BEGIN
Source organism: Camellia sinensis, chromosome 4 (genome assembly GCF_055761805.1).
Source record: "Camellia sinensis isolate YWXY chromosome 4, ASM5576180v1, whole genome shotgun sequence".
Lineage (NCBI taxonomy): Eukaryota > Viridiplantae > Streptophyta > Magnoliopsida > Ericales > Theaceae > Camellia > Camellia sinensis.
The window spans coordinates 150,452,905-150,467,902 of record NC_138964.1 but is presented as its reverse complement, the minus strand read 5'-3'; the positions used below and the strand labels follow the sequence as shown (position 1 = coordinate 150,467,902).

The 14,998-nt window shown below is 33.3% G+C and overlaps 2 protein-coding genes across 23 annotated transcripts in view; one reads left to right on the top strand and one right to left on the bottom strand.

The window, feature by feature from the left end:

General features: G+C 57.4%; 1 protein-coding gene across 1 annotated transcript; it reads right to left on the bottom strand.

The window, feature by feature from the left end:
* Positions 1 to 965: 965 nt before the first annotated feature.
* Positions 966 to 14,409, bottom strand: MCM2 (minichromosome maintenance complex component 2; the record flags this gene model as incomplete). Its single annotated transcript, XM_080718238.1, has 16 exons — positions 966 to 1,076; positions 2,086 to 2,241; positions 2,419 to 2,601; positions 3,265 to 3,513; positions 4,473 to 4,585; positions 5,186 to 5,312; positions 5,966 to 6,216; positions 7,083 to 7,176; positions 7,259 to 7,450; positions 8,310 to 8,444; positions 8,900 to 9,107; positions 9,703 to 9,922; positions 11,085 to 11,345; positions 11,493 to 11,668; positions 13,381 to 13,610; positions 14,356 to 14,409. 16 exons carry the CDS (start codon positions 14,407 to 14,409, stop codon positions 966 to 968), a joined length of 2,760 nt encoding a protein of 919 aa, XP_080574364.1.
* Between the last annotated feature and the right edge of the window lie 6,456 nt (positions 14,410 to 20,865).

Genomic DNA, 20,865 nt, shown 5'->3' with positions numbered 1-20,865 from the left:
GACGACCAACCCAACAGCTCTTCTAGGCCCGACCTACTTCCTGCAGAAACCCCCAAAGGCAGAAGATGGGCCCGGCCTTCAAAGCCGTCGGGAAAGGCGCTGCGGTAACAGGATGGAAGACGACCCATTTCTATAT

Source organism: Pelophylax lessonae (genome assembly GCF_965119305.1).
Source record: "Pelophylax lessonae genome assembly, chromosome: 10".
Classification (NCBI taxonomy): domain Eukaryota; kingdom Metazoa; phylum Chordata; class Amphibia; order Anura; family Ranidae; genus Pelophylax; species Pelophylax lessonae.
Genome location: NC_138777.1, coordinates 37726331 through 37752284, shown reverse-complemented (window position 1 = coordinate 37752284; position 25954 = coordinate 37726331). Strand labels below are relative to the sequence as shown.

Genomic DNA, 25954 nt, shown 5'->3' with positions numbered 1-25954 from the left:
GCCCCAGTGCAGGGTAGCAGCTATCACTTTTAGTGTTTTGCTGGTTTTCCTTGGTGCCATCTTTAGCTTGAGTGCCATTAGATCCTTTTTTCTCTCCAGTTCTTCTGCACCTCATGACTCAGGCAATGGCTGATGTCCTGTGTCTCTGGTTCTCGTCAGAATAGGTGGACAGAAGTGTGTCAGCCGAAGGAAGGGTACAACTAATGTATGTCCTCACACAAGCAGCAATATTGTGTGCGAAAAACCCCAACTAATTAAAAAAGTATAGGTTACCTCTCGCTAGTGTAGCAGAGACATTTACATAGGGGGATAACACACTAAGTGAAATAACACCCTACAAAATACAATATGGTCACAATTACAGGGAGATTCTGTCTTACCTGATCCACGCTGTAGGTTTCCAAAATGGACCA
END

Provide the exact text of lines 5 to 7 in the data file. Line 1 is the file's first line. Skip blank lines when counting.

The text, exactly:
The 14,998-nt window shown below is 33.3% G+C and overlaps 2 protein-coding genes across 23 annotated transcripts in view; one reads left to right on the top strand and one right to left on the bottom strand.

The window, feature by feature from the left end:

General features: G+C 57.4%; 1 protein-coding gene across 1 annotated transcript; it reads right to left on the bottom strand.